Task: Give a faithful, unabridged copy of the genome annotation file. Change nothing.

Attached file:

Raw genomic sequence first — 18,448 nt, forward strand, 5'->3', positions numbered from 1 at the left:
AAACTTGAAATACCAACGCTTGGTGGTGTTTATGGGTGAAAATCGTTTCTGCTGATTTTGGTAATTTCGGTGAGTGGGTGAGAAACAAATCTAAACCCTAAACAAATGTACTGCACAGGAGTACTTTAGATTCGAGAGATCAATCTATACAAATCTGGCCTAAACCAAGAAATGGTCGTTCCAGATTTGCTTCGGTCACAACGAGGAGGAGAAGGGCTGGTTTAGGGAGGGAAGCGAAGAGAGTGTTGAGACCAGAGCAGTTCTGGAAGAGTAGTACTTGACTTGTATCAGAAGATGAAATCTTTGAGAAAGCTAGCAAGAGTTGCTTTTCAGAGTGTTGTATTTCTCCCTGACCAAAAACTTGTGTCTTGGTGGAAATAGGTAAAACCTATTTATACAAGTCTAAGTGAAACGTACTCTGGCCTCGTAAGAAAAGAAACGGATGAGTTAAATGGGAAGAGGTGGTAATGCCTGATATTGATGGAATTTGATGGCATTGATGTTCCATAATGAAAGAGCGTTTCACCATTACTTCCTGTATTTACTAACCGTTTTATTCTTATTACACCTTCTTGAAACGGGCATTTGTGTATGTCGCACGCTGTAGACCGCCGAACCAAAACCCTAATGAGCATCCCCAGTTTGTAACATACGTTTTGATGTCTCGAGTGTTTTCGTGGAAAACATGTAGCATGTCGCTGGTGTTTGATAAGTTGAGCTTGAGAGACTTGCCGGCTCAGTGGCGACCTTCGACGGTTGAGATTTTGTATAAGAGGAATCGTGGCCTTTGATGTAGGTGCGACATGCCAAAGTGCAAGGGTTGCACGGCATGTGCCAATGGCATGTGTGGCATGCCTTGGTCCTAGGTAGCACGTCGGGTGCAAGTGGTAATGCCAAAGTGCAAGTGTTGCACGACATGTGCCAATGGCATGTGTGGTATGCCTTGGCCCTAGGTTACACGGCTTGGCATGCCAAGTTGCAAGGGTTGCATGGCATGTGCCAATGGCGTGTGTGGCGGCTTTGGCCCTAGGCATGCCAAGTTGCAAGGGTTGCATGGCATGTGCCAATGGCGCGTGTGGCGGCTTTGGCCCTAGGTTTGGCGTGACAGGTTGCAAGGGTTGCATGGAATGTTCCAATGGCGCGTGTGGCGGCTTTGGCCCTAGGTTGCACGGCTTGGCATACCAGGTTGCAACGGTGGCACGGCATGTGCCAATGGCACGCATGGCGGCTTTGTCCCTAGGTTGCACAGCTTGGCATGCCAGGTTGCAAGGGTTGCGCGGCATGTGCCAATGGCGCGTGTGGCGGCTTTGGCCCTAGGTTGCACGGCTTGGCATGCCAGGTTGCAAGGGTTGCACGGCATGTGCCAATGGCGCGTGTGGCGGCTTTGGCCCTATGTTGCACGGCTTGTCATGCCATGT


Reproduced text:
Raw genomic sequence first — 18,448 nt, forward strand, 5'->3', positions numbered from 1 at the left:
AAACTTGAAATACCAACGCTTGGTGGTGTTTATGGGTGAAAATCGTTTCTGCTGATTTTGGTAATTTCGGTGAGTGGGTGAGAAACAAATCTAAACCCTAAACAAATGTACTGCACAGGAGTACTTTAGATTCGAGAGATCAATCTATACAAATCTGGCCTAAACCAAGAAATGGTCGTTCCAGATTTGCTTCGGTCACAACGAGGAGGAGAAGGGCTGGTTTAGGGAGGGAAGCGAAGAGAGTGTTGAGACCAGAGCAGTTCTGGAAGAGTAGTACTTGACTTGTATCAGAAGATGAAATCTTTGAGAAAGCTAGCAAGAGTTGCTTTTCAGAGTGTTGTATTTCTCCCTGACCAAAAACTTGTGTCTTGGTGGAAATAGGTAAAACCTATTTATACAAGTCTAAGTGAAACGTACTCTGGCCTCGTAAGAAAAGAAACGGATGAGTTAAATGGGAAGAGGTGGTAATGCCTGATATTGATGGAATTTGATGGCATTGATGTTCCATAATGAAAGAGCGTTTCACCATTACTTCCTGTATTTACTAACCGTTTTATTCTTATTACACCTTCTTGAAACGGGCATTTGTGTATGTCGCACGCTGTAGACCGCCGAACCAAAACCCTAATGAGCATCCCCAGTTTGTAACATACGTTTTGATGTCTCGAGTGTTTTCGTGGAAAACATGTAGCATGTCGCTGGTGTTTGATAAGTTGAGCTTGAGAGACTTGCCGGCTCAGTGGCGACCTTCGACGGTTGAGATTTTGTATAAGAGGAATCGTGGCCTTTGATGTAGGTGCGACATGCCAAAGTGCAAGGGTTGCACGGCATGTGCCAATGGCATGTGTGGCATGCCTTGGTCCTAGGTAGCACGTCGGGTGCAAGTGGTAATGCCAAAGTGCAAGTGTTGCACGACATGTGCCAATGGCATGTGTGGTATGCCTTGGCCCTAGGTTACACGGCTTGGCATGCCAAGTTGCAAGGGTTGCATGGCATGTGCCAATGGCGTGTGTGGCGGCTTTGGCCCTAGGCATGCCAAGTTGCAAGGGTTGCATGGCATGTGCCAATGGCGCGTGTGGCGGCTTTGGCCCTAGGTTTGGCGTGACAGGTTGCAAGGGTTGCATGGAATGTTCCAATGGCGCGTGTGGCGGCTTTGGCCCTAGGTTGCACGGCTTGGCATACCAGGTTGCAACGGTGGCACGGCATGTGCCAATGGCACGCATGGCGGCTTTGTCCCTAGGTTGCACAGCTTGGCATGCCAGGTTGCAAGGGTTGCGCGGCATGTGCCAATGGCGCGTGTGGCGGCTTTGGCCCTAGGTTGCACGGCTTGGCATGCCAGGTTGCAAGGGTTGCACGGCATGTGCCAATGGCGCGTGTGGCGGCTTTGGCCCTATGTTGCACGGCTTGTCATGCCATGT